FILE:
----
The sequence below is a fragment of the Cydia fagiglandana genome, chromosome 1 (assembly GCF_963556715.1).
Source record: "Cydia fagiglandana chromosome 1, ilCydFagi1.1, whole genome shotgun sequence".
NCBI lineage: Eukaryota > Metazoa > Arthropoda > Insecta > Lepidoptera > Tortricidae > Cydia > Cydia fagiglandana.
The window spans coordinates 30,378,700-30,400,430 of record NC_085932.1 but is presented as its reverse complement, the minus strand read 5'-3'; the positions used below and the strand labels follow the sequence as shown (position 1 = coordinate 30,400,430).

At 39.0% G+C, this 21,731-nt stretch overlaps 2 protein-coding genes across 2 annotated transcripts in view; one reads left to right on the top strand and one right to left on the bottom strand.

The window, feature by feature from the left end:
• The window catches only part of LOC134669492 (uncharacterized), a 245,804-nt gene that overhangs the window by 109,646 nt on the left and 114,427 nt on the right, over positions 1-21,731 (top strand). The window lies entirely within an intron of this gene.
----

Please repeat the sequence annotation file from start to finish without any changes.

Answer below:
The sequence below is a fragment of the Cydia fagiglandana genome, chromosome 1 (assembly GCF_963556715.1).
Source record: "Cydia fagiglandana chromosome 1, ilCydFagi1.1, whole genome shotgun sequence".
NCBI lineage: Eukaryota > Metazoa > Arthropoda > Insecta > Lepidoptera > Tortricidae > Cydia > Cydia fagiglandana.
The window spans coordinates 30,378,700-30,400,430 of record NC_085932.1 but is presented as its reverse complement, the minus strand read 5'-3'; the positions used below and the strand labels follow the sequence as shown (position 1 = coordinate 30,400,430).

At 39.0% G+C, this 21,731-nt stretch overlaps 2 protein-coding genes across 2 annotated transcripts in view; one reads left to right on the top strand and one right to left on the bottom strand.

The window, feature by feature from the left end:
• The window catches only part of LOC134669492 (uncharacterized), a 245,804-nt gene that overhangs the window by 109,646 nt on the left and 114,427 nt on the right, over positions 1-21,731 (top strand). The window lies entirely within an intron of this gene.